In November 2009, former United Kingdom Labour Party leader Michael Foot delivered a report on the British Crown Dependencies and Overseas Territories for HM Treasury. The report indicated that while many of the territories "had a good story to tell", others needed to improve their abilities to detect and prevent financial crime. The report also stressed the view that narrow tax bases presented long term strategic risks and that the economies should seek to diversify and broaden their tax bases. It indicated that tax revenue lost by the UK government appeared to be much smaller than had previously been estimated (see above under Lost tax revenue), and also stressed the importance of the liquidity provided by the territories to the United Kingdom. The Crown Dependencies and Overseas Territories broadly welcomed the report. However, the pressure group Tax Justice Network, unhappy with the findings, commented that "[a] weak man, born to be an apologist, has delivered a weak report."
Tax havens have been criticized because they often result in the accumulation of idle cash which is expensive and inefficient for companies to repatriate. The tax shelter benefits result in a tax incidence disadvantaging the poor. Many tax havens are thought to have connections to fraud, money laundering and terrorism. While investigations of illegal tax haven abuse have been ongoing, there have been few convictions. Lobbying pertaining to tax havens and associated transfer pricing has also been criticized.
Some politicians, such as magistrate Eva Joly, have begun to stand up against the use of tax havens by large companies. She describes the act of avoiding tax as a threat to democracy. Accountants' opinions on the propriety of tax havens have been evolving, as have the opinions of their corporate users, governments, and politicians, although their use by Fortune 500 companies and others remains widespread. Reform proposals centering on the Big Four accountancy firms have been advanced. Some governments appear to be using computer spyware to scrutinize some corporations' finances.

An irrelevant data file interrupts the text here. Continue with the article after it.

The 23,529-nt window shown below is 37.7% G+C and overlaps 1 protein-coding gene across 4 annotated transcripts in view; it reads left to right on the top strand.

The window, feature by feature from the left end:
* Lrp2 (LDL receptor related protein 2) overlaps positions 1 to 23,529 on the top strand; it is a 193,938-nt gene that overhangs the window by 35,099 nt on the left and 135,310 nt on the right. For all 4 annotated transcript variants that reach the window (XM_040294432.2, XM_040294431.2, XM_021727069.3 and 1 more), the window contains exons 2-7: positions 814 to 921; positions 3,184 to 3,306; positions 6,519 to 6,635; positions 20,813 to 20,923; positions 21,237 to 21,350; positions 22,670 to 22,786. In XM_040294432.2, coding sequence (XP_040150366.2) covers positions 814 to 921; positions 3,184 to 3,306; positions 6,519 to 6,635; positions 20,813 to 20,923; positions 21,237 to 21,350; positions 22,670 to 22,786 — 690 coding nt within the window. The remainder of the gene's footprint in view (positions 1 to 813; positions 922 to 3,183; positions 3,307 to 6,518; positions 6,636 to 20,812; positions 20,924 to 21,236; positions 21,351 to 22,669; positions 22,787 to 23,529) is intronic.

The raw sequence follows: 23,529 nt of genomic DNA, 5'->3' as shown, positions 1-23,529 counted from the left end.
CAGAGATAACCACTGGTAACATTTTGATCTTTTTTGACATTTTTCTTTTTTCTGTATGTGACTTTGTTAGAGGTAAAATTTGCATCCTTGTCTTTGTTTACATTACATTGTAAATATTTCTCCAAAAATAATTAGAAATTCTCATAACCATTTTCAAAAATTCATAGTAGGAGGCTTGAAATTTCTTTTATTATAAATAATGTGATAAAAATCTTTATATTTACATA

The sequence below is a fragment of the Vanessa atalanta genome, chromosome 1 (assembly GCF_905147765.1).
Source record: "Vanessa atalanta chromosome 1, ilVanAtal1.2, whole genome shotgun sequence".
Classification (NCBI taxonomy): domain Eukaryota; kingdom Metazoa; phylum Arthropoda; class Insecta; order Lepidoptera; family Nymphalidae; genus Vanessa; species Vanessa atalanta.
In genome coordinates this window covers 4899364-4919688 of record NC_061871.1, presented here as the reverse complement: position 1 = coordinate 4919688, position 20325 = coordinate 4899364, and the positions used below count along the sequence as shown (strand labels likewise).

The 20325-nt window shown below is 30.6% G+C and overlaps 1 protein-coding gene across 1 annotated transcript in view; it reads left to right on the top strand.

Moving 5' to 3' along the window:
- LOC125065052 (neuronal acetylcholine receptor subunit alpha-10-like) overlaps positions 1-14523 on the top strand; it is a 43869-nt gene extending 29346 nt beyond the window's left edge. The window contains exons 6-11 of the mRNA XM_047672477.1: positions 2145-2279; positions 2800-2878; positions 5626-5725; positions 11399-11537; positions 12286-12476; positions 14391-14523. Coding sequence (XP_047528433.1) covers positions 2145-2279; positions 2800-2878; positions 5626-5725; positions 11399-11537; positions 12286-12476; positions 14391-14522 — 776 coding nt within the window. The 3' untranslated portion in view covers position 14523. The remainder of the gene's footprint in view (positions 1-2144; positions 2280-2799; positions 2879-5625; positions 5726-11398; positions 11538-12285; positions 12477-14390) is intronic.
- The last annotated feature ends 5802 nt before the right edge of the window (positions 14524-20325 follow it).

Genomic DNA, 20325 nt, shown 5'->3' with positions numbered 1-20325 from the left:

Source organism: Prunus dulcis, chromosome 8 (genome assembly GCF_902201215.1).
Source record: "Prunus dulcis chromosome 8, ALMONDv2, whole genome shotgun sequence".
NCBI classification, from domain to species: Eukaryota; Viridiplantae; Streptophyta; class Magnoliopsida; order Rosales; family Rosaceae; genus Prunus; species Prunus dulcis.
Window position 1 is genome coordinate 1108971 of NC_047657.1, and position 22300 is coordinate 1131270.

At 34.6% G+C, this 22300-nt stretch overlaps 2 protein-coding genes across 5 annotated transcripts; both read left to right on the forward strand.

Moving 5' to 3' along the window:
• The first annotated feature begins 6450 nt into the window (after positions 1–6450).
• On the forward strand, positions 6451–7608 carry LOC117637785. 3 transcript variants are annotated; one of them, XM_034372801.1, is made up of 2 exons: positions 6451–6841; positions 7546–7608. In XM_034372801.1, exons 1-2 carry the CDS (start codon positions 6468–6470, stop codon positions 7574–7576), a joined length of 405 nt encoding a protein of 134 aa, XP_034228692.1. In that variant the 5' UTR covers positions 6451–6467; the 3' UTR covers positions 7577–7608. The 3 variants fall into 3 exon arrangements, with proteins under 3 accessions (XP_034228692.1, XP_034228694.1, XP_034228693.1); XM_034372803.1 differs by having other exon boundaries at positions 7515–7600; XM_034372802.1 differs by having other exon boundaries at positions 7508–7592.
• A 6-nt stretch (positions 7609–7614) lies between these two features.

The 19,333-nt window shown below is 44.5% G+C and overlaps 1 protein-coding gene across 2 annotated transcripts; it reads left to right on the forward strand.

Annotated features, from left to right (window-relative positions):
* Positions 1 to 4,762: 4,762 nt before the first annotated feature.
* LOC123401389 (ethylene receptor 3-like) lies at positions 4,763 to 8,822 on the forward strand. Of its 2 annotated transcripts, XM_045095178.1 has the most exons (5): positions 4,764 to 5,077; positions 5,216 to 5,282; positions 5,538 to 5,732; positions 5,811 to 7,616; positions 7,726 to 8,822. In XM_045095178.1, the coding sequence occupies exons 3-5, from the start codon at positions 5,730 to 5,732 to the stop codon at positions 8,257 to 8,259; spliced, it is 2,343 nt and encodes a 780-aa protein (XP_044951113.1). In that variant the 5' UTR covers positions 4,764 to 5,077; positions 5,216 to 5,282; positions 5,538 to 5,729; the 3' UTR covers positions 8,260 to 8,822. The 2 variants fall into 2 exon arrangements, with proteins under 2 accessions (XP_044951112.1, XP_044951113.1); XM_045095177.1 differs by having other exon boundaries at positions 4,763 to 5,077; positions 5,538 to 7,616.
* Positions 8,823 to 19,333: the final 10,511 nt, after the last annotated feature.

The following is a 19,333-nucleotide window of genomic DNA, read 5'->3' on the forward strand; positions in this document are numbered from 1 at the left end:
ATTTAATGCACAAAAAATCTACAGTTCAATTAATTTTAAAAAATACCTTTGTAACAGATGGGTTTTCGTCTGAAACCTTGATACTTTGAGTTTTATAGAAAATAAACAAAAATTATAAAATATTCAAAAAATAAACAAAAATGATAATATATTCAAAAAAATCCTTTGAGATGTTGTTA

The use of differing tax laws between two or more countries to try to mitigate tax liability is probably as old as taxation itself. In Ancient Greece, some of the Greek Islands were used as depositories by the sea traders of the era to place their foreign goods to thus avoid the two-percent tax imposed by the city-state of Athens on imported goods. It is sometimes suggested that the practice first reached prominence through the avoidance of the Cinque Ports and later the staple ports in the twelfth and fourteenth centuries respectively. In 1721, American colonies traded from Latin America to avoid British taxes.
Various countries claim to be the oldest tax haven in the world. For example, the Channel Islands claim their tax independence dating as far back as Norman Conquest, while the Isle of Man claims to trace its fiscal independence to even earlier times. Nonetheless, the modern concept of a tax haven is generally accepted to have emerged at an uncertain point in the immediate aftermath of World War I. Bermuda sometimes optimistically claims to have been the first tax haven based upon the creation of the first offshore companies legislation in 1935 by the newly created law firm of Conyers Dill & Pearman. However, the Bermudian claim is debatable when compared against the enactment of a Trust Law by Liechtenstein in 1926 to attract offshore capital.